Do You Want to Be Well?
Beloved in Christ,
George Floyd was murdered on the streets of Minneapolis two years ago today. As a bishop whose ministry began in its immediate aftermath, as a global protest movement was surging in its wake, I feel like I should have words to say in this somber moment. I confess that, today, I’m coming up short. I have spoken or written so many, many words since Floyd’s death, as have many other lay and ordained leaders around our diocese and beyond. Thousands of people around the Episcopal Church have engaged resources like Sacred Ground to help awaken us to the full depths of systemic racism and its legacy. Here in Minnesota, a group of deeply faithful Episcopalians is working to chart the course of the steady and long work that will need to be central to the rest of our lives. All around, in these last two years there has been much talking, much learning, much conversation.
And yet, the sickness keeps showing up. Several more black, brown, Indigenous and other people of color have been killed by police right here in Minnesota over the past two years, and just two weeks ago, there was yet another mass shooting, this time in Buffalo, made possible by the unholy alliance of racism and easy access to guns. It’s easy to look around at all of this and despair. As I was writing this, sitting with the challenge of finding words where there are none left to say, news broke of the shooting at Robb Elementary in Uvalde, Texas. It’s hard to look around at all of this and do anything but despair. What can we do in the face of it all?
The leader I turn to most often to understand the work before us is Dr. Catherine Meeks, Director of the Absalom Jones Center for Racial Healing in Atlanta. It has been an immense gift to spend time with her in the past two years, and her wisdom has fundamentally changed me. The first question I hear her ask again and again when talking about the work of racial justice and healing is: “Do you want to get well?” Racism is a sickness that infects every institution of our nation, every practice we engage, every encounter we have, and she understands that sickness begins in each of our hearts. No matter what our background, our identity, or our experience, racial healing is first about our own desire to heal and get well, and reaching out to God for the healing only God can give.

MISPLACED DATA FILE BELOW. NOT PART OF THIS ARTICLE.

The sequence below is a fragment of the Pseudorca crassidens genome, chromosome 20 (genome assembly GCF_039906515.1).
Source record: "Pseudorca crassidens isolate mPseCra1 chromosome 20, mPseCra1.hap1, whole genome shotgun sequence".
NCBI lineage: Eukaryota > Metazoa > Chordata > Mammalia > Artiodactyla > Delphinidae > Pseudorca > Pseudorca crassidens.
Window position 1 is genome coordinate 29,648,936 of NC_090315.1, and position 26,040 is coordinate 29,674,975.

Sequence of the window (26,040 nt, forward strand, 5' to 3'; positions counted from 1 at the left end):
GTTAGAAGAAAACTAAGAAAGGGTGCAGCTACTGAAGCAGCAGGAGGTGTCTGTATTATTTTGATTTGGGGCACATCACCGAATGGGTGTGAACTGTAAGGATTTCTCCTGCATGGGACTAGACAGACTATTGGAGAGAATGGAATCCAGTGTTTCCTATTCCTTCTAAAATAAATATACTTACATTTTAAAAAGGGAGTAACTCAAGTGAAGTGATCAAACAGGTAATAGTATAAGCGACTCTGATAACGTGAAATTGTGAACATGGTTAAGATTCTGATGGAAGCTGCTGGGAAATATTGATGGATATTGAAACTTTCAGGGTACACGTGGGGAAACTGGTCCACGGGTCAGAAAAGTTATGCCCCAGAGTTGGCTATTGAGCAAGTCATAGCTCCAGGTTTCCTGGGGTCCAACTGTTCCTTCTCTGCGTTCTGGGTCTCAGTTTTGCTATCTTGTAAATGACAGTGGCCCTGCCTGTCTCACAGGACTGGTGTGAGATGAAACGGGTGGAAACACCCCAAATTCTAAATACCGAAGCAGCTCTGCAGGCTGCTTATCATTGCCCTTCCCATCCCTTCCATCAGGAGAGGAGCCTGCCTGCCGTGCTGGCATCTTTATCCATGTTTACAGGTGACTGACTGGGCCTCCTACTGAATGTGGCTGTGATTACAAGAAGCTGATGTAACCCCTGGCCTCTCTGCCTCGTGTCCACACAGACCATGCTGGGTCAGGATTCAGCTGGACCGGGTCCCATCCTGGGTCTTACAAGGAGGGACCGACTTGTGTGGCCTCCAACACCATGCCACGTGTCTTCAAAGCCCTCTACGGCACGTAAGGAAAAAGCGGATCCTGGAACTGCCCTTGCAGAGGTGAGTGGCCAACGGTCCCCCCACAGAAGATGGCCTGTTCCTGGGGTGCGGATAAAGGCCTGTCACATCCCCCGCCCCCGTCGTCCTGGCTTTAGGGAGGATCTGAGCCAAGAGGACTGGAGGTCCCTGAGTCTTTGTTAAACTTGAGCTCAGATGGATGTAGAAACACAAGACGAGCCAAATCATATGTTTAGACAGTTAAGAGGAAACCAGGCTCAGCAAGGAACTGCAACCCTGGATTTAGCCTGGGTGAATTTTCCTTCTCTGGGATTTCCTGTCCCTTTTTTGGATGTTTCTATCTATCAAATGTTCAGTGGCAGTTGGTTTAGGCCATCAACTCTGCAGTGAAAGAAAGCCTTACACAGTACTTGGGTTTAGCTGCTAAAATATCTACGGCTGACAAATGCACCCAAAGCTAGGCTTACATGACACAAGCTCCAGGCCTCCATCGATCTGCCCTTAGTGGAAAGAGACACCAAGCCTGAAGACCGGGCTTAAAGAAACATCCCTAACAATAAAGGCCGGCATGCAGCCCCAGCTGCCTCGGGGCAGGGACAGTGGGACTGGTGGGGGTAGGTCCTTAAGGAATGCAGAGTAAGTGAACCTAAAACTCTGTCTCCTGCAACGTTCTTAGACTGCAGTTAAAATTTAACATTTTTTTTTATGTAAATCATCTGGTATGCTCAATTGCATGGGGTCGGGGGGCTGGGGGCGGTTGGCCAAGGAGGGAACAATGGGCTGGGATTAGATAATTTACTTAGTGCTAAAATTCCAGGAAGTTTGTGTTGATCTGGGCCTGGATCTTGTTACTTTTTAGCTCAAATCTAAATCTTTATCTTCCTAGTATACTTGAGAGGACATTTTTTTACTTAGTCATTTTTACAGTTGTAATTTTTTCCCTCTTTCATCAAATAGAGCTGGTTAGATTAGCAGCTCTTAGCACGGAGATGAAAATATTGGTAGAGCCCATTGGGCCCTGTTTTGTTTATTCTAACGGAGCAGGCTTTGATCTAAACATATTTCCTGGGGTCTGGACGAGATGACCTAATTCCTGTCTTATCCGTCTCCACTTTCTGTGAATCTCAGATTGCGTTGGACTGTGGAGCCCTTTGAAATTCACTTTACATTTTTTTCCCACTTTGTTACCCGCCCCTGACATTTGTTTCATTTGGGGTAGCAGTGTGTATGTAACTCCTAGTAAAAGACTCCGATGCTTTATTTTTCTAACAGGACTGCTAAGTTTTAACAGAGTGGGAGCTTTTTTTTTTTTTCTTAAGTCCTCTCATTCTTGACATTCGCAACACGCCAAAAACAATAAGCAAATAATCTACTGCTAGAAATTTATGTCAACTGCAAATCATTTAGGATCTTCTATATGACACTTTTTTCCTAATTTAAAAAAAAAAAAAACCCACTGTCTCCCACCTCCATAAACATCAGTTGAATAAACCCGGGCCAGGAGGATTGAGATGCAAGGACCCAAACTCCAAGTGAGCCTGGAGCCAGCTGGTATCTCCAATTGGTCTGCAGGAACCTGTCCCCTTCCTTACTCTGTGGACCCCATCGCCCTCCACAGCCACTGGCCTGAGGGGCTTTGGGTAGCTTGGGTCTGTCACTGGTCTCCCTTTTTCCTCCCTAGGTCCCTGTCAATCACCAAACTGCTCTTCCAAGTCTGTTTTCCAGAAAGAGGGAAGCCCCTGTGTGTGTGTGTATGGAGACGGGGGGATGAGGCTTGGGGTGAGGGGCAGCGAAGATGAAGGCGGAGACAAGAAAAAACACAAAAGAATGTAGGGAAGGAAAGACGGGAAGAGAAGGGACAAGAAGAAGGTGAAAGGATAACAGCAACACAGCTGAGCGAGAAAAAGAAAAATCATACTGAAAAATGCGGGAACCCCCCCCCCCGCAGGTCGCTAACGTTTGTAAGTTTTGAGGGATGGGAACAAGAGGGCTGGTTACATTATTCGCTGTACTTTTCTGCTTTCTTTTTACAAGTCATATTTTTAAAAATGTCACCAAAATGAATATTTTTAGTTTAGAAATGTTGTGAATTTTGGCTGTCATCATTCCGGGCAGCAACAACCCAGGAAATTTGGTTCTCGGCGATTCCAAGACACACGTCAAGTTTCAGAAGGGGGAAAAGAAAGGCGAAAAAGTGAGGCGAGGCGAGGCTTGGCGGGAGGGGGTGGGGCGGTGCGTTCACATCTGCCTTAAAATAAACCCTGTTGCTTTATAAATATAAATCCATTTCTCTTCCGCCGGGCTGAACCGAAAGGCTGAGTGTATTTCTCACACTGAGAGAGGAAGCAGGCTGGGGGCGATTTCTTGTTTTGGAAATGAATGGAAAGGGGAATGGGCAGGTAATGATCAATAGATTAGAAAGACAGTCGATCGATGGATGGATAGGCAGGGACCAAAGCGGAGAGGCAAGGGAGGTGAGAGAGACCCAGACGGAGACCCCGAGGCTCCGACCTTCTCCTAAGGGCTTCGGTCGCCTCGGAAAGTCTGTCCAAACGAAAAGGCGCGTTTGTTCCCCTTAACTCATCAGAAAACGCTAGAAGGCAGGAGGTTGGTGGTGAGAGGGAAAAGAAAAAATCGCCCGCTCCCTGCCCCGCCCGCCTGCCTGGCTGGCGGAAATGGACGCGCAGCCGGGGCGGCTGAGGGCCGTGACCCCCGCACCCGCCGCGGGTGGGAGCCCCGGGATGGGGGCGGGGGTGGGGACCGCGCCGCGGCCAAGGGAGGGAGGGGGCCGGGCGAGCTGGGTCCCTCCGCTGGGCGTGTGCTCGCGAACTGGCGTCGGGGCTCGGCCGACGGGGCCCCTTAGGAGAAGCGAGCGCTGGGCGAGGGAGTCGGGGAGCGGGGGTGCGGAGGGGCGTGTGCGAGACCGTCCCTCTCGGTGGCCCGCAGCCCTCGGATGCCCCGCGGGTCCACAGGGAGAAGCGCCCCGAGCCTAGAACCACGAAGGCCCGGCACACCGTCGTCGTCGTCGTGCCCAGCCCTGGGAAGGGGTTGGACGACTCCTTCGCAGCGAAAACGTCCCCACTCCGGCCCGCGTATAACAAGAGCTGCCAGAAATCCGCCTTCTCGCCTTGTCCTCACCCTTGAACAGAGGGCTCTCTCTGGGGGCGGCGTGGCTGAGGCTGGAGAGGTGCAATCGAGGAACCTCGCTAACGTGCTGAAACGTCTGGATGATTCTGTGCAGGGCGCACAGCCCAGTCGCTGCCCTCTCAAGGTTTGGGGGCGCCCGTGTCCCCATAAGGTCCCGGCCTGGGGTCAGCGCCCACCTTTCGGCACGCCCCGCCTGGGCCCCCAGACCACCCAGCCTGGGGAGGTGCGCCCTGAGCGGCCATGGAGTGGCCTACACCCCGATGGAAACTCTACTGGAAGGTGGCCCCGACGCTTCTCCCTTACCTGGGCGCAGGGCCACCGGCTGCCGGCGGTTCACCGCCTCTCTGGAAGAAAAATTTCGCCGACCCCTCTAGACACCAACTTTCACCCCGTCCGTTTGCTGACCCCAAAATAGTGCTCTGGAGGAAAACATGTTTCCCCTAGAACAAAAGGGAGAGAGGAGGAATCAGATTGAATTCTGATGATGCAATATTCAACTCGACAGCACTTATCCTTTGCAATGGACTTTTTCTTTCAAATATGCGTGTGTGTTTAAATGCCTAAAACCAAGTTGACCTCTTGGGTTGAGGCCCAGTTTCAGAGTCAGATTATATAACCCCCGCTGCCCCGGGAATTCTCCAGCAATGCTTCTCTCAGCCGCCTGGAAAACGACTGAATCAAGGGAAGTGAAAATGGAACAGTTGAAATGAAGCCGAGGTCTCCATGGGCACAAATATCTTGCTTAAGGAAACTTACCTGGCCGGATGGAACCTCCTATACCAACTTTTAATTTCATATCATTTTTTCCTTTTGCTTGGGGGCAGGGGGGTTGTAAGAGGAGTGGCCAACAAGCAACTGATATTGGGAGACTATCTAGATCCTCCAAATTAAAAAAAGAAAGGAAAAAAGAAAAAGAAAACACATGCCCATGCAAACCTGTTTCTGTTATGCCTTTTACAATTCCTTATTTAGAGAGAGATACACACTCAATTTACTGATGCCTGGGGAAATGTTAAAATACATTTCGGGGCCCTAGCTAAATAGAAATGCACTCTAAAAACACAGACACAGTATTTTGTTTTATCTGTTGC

Dr. Meeks has also taught me that the work of racial justice and healing is not some add-on to being a disciple of Jesus, it is the work of being a disciple of Jesus. So our call on the second anniversary of Floyd’s murder is the same as our call always is in the face of the world’s sinfulness and brokenness. We lament: we lift our cries of sadness and rage to the God of justice. We confess: we interrogate the practices and structures of the institutions we lead or belong to, and we examine our own hearts. We pray: we offer the brokenness of the world, and of our own hearts, over to God’s power again, and again, and again. We bear witness: we form loving kinship across all the lines of difference we encounter, we build little pieces of God’s dream of Beloved Community wherever we happen to be planted.
Lament, confession, prayer, witness. That is the response the people of God are always, in all times and all places, called to make in the face of the world’s evil. The world won’t be fixed by our actions; that can only be fully done by the full coming of God’s Kingdom. But it matters, profoundly, that a community stands in the midst of it all and points to that perfect reign, building small glimpses of what it might look like. That’s our work, beloved, and it all starts with Catherine’s perfect, and perfectly faithful question: Do you want to get well?
Grace and peace,
The Right Reverend Craig Loya
Episcopal Church in Minnesota